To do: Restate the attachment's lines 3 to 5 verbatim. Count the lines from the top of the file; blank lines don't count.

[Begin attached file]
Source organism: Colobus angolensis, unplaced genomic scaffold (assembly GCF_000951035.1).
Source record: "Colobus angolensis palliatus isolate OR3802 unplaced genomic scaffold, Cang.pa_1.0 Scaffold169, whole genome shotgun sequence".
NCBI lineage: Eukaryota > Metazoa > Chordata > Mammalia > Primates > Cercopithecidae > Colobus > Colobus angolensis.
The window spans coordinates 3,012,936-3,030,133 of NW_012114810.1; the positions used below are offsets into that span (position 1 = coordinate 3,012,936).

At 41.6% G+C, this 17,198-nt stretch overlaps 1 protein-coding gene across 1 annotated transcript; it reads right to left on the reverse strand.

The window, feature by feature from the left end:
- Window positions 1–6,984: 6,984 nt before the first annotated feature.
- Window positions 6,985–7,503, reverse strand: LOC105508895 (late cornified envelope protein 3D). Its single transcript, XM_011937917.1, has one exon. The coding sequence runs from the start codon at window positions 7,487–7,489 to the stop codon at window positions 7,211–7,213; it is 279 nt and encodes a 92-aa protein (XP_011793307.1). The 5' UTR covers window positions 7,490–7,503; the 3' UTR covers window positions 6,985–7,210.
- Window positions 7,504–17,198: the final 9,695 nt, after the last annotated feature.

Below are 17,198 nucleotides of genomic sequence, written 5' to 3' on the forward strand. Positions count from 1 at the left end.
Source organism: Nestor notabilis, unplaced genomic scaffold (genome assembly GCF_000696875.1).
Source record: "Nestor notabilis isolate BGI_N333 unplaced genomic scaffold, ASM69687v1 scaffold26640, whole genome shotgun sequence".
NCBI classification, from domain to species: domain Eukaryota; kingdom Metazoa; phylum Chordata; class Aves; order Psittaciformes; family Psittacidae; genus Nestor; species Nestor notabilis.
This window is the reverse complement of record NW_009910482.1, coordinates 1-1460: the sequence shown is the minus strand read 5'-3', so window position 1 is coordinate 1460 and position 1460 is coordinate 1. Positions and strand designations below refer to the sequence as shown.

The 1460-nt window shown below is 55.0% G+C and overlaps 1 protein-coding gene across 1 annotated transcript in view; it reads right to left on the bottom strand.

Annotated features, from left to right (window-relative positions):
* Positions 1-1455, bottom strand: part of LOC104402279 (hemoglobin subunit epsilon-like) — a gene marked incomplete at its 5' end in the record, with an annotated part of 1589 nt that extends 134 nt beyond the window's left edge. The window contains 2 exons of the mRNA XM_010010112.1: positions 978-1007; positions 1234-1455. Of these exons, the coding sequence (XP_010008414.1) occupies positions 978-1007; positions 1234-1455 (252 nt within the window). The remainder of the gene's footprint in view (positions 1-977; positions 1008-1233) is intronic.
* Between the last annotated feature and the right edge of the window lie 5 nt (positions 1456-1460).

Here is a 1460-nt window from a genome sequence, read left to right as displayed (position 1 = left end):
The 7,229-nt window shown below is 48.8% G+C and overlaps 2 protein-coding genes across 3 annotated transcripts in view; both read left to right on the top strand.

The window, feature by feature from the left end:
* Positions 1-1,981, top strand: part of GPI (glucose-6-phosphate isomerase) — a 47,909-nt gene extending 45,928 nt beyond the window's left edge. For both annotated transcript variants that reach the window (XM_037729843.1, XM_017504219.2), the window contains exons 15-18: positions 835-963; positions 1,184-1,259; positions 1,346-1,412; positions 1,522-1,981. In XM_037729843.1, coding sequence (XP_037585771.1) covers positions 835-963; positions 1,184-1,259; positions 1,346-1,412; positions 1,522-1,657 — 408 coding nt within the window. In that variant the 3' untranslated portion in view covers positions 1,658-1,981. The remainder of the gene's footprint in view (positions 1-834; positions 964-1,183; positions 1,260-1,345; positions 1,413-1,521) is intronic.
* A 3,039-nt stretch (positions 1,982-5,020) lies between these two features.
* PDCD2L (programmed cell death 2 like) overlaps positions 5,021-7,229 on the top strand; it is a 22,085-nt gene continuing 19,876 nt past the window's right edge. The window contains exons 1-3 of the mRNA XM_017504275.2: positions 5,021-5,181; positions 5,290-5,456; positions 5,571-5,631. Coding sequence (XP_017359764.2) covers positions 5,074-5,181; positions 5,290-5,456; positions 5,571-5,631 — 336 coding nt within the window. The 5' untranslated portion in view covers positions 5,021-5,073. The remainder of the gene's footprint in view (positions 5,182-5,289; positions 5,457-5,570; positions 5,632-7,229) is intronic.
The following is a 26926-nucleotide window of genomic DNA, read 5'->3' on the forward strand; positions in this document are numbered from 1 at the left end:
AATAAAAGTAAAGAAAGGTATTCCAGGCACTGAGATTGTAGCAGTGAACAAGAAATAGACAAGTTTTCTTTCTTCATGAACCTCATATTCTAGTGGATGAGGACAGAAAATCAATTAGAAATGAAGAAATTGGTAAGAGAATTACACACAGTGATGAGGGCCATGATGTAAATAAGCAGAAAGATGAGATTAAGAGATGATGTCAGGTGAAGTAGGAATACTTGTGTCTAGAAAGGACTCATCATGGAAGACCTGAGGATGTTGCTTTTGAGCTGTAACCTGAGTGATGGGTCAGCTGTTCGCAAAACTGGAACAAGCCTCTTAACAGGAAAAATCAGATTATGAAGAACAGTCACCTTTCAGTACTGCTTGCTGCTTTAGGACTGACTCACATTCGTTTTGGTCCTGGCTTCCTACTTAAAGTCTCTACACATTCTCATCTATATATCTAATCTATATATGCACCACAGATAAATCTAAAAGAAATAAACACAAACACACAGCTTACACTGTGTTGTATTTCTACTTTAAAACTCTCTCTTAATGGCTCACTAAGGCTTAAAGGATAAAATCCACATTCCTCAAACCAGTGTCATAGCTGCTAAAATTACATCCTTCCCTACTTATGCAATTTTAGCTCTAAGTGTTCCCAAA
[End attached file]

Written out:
NCBI lineage: Eukaryota > Metazoa > Chordata > Mammalia > Primates > Cercopithecidae > Colobus > Colobus angolensis.
The window spans coordinates 3,012,936-3,030,133 of NW_012114810.1; the positions used below are offsets into that span (position 1 = coordinate 3,012,936).

At 41.6% G+C, this 17,198-nt stretch overlaps 1 protein-coding gene across 1 annotated transcript; it reads right to left on the reverse strand.